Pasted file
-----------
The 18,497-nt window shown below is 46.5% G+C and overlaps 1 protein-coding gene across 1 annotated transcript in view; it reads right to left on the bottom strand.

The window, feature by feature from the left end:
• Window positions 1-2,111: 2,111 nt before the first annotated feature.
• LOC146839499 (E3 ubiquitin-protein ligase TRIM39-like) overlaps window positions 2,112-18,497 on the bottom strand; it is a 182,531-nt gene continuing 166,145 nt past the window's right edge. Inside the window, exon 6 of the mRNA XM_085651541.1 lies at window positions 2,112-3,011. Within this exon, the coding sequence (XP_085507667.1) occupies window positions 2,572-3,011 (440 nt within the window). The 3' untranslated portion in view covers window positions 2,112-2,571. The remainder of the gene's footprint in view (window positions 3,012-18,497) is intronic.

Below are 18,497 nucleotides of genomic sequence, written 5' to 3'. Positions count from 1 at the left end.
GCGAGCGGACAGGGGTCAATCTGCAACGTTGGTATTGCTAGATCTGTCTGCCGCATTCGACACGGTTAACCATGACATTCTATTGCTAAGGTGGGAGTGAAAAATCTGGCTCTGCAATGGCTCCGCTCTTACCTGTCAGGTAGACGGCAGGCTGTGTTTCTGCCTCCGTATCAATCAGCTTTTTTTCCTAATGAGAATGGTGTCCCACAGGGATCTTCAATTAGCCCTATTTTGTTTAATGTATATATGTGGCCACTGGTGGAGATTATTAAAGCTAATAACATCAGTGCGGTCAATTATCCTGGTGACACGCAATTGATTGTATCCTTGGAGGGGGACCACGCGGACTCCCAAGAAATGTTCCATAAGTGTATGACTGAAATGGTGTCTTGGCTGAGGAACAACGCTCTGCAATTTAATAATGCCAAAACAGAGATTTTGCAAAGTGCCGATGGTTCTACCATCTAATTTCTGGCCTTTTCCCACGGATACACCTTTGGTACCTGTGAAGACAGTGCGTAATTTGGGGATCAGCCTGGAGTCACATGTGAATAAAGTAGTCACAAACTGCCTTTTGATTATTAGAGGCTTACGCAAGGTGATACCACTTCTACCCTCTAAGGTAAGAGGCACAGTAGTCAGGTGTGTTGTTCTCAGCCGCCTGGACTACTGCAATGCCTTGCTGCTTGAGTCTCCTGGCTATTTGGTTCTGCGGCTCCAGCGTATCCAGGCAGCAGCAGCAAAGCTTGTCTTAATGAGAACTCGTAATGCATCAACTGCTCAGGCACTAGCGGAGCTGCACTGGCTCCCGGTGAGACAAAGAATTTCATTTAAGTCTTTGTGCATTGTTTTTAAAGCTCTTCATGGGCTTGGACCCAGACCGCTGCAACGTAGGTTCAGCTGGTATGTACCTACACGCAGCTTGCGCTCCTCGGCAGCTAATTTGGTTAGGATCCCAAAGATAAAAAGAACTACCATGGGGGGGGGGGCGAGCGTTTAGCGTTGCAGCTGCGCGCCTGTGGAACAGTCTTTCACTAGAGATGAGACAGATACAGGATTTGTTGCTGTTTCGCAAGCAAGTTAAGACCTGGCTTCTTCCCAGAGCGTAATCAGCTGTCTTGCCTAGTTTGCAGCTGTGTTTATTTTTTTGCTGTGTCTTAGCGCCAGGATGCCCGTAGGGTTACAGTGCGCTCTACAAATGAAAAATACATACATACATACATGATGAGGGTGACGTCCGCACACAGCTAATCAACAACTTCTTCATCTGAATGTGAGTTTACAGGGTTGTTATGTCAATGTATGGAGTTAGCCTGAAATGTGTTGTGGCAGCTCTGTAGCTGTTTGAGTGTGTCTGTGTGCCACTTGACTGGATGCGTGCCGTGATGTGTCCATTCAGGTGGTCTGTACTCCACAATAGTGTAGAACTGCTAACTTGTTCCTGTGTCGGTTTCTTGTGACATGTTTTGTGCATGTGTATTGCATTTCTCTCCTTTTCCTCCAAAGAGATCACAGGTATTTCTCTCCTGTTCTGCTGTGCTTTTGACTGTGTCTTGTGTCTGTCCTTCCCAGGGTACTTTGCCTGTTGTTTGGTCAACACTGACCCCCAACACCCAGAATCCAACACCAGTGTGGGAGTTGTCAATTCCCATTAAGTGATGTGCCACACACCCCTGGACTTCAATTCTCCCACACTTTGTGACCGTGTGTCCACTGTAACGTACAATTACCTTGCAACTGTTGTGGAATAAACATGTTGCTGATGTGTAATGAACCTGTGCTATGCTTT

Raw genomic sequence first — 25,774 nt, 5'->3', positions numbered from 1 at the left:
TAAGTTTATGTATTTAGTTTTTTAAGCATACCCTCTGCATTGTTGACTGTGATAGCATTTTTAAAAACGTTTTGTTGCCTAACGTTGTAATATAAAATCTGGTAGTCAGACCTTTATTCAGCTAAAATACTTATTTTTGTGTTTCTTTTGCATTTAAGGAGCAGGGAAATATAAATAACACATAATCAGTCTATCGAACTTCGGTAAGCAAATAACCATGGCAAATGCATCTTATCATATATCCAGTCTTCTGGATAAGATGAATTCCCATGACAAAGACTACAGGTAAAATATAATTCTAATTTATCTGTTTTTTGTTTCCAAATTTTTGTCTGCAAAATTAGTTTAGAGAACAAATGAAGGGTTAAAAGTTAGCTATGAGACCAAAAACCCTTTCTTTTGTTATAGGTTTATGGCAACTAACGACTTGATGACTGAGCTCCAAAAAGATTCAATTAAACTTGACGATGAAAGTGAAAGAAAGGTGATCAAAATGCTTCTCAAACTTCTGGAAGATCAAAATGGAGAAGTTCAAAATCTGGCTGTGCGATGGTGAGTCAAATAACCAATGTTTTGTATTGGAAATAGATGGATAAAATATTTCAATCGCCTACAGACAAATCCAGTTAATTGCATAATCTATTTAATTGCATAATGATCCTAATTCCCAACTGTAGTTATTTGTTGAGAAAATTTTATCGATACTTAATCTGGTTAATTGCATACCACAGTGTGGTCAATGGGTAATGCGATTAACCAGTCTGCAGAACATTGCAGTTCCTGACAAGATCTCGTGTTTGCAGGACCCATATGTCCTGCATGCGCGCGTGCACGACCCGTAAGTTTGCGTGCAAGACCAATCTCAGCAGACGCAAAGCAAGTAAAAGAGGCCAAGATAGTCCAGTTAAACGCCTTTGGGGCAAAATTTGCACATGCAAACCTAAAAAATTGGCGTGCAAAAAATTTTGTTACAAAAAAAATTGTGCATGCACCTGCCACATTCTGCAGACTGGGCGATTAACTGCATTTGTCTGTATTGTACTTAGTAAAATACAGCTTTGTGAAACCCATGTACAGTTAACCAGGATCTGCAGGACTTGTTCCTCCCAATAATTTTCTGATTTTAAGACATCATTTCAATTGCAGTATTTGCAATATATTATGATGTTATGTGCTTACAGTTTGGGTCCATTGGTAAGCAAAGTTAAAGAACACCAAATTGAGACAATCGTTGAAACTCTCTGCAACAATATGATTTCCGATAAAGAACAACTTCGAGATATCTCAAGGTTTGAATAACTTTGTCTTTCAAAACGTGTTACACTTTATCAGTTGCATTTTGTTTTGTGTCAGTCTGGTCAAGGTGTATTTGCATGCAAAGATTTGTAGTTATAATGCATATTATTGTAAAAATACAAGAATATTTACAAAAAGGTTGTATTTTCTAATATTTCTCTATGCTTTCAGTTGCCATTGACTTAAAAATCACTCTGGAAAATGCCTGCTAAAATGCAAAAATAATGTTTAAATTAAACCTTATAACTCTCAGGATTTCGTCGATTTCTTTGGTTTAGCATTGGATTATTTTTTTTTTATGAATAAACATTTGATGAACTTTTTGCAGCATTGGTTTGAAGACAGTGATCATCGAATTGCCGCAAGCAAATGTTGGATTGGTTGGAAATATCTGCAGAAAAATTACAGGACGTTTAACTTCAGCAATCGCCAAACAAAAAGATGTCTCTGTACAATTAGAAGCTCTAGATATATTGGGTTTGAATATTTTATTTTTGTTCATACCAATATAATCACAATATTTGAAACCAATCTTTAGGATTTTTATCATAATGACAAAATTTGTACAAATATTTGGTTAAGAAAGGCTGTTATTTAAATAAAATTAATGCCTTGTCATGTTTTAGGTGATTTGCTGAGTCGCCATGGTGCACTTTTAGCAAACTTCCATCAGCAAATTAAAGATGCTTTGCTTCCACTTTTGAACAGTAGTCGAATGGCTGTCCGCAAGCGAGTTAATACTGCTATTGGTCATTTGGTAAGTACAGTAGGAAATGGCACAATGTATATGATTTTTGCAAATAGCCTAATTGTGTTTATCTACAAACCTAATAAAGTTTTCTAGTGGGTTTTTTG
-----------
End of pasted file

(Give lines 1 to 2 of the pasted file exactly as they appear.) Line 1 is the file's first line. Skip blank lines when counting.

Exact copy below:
The 18,497-nt window shown below is 46.5% G+C and overlaps 1 protein-coding gene across 1 annotated transcript in view; it reads right to left on the bottom strand.

The window, feature by feature from the left end: